But Aljabri’s lawyers said the plaintiffs failed to disclose how bin Salman had threatened Aljabri. Nor did they let on that Interpol had rescinded a “red notice” for Aljabri issued at Saudi Arabia’s request on the basis that it was “politically motivated.”

“None of this was brought to your attention,” Le Vay told Gilmore.

Aljabri fears for his life at the hands of bin Salman and has been under RCMP protection, his lawyers said. The plot against him failed because Canadian border officials intercepted the bin Salman hit squad, Aljabri alleges in his unproven American lawsuit.

“The plaintiffs provide no explanation of what the U.S. litigation is about,” Le Vay said. “It is a story vastly different from how he is portrayed by (them).”

The Saudi Arabian embassy in Ottawa did not respond to a request for comment.

The hearing continues.

READ MORE: UBC grad and prominent Saudi women’s rights activist released

READ MORE: Saudi court issues final verdicts in Khashoggi killing

Like us on Facebook and follow us on Twitter.

Want to support local journalism? Make a donation here.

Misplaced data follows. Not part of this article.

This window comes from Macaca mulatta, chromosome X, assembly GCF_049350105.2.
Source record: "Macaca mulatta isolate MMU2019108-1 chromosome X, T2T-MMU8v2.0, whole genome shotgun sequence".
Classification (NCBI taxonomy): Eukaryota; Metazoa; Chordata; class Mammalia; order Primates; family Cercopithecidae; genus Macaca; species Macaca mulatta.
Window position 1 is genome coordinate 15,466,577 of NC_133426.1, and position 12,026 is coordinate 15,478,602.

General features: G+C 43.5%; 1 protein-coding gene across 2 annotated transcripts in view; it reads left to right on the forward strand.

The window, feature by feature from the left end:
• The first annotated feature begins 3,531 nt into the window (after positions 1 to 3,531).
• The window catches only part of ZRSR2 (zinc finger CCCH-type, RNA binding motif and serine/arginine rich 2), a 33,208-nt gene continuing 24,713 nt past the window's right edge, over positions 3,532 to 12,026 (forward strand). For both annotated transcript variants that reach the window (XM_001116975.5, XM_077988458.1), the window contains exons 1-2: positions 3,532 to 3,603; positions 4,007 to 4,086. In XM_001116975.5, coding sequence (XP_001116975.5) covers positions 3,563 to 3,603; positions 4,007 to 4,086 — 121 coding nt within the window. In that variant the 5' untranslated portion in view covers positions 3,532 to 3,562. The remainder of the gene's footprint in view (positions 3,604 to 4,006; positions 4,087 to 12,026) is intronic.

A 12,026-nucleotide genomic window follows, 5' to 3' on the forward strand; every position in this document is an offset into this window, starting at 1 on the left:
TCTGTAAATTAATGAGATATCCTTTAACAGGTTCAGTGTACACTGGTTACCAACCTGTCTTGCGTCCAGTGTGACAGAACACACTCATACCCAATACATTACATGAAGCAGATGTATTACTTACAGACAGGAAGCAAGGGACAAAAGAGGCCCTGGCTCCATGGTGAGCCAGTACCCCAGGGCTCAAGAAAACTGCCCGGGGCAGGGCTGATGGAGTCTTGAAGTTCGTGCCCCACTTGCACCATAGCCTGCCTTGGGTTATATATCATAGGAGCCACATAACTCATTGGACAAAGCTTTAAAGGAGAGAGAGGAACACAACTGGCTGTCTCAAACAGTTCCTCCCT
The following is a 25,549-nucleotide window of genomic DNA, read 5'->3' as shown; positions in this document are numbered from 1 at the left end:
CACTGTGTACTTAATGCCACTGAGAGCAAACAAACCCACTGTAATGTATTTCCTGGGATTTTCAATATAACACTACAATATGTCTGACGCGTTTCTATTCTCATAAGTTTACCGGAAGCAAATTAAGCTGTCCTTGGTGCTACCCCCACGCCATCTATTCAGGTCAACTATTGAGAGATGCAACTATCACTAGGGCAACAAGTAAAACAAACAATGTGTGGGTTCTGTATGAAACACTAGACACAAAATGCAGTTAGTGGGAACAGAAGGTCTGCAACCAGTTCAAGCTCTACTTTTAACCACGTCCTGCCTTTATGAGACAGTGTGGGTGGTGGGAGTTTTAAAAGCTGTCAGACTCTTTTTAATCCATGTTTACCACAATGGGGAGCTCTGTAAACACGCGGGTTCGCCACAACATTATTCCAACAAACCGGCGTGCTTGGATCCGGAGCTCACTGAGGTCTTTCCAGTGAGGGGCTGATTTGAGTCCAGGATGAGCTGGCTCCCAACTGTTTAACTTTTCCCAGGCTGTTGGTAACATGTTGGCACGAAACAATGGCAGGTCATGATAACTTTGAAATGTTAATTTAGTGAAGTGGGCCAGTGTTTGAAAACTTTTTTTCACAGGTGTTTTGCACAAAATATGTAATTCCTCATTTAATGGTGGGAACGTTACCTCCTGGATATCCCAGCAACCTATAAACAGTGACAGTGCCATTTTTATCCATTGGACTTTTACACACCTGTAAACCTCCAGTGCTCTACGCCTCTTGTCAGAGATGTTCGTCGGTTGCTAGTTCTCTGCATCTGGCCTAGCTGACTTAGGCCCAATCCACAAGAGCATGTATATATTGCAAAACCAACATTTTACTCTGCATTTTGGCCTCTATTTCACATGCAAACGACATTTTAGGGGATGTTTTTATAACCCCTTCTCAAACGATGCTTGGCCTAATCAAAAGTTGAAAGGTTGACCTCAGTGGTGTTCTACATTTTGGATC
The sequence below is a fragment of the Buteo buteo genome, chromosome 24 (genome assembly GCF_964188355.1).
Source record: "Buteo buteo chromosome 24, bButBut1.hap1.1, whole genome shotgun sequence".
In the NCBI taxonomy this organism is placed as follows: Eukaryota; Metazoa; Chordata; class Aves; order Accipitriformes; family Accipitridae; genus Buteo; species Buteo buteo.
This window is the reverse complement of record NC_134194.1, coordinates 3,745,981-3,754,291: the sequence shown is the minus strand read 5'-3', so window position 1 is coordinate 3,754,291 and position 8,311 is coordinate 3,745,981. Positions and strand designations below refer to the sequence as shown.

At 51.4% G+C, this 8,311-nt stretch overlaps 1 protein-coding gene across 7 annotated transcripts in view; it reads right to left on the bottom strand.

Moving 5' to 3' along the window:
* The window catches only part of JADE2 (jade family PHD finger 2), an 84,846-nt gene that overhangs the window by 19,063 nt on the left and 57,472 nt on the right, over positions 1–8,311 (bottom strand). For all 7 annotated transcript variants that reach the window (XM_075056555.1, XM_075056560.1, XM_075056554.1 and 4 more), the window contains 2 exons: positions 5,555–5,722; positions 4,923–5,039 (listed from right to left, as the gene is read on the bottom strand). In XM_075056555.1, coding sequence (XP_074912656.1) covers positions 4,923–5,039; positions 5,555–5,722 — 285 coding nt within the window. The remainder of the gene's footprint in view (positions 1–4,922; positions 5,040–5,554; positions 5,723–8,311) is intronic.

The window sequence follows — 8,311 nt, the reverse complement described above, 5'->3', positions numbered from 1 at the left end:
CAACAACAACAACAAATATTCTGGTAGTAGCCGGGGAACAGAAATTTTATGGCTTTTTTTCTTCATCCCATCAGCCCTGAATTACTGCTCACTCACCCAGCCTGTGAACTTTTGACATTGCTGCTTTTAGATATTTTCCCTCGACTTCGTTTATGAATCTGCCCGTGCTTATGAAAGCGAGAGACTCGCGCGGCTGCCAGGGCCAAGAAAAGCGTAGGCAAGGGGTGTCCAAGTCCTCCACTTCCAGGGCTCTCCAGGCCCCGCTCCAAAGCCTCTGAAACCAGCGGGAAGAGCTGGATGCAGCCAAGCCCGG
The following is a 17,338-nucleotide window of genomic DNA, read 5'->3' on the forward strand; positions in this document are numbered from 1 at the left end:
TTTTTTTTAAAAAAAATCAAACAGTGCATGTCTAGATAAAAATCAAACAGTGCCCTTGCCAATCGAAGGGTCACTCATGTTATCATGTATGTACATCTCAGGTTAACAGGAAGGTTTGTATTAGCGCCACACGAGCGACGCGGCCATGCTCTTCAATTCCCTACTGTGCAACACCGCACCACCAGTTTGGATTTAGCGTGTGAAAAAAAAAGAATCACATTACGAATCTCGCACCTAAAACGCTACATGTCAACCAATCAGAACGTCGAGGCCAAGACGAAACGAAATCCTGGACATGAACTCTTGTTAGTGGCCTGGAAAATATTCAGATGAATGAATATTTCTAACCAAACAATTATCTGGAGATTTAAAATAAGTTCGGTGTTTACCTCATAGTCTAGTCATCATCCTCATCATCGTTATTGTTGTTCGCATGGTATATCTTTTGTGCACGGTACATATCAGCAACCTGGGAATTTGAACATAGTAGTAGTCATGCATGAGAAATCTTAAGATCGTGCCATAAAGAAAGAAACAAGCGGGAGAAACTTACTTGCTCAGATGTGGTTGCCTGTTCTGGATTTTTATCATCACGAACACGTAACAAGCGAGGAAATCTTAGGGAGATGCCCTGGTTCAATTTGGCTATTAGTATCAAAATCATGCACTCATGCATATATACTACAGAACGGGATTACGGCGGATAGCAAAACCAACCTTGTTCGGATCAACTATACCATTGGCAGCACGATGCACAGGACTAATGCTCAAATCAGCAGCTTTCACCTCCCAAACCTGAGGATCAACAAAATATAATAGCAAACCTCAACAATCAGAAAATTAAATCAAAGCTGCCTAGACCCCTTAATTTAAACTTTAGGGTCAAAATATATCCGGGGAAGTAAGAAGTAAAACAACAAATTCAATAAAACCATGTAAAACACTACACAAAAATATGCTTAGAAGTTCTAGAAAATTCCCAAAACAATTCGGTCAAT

spy

Get local stories you won't find anywhere else right to your inbox.
Sign up here

Just Posted

A health care worker prepares to test a Coastal GasLink field worker for COVID-19. (Coastal GasLink photo)
Coastal GasLink begins COVID screening of pipeline workers

Construction is once again ramping up following Northern Health approval of COVID management plan

A housing location for workers on the new Mills Memorial Hospital construction project has been approved by city council. (File photo)
Camp spot proposed for hospital construction workers

As many as 350 outside workers may be needed

Terrace city council are reaching out to the B.C. Office of the Ombudsperson regarding councillor Jessica McCallum-Miller’s resignation on Feb. 22, 2021. (Black Press Media File Photo)
City of Terrace seeking ombudsperson investigation into allegations of systemic racism

Councillor Jessica McCallum-Miller resigned Feb. 22, citing racism

A large provincial grant will make cycling and walking safer in Terrace. (File photo)
Large grant to make walking, cycling safer in Terrace

Pathway will connect old Skeena Bridge to the downtown

Provincial health officer Dr. Bonnie Henry updates B.C.’s COVID-19 situation at the B.C. legislature. (B.C. government)
B.C. reports 10 additional deaths, 395 new COVID-19 cases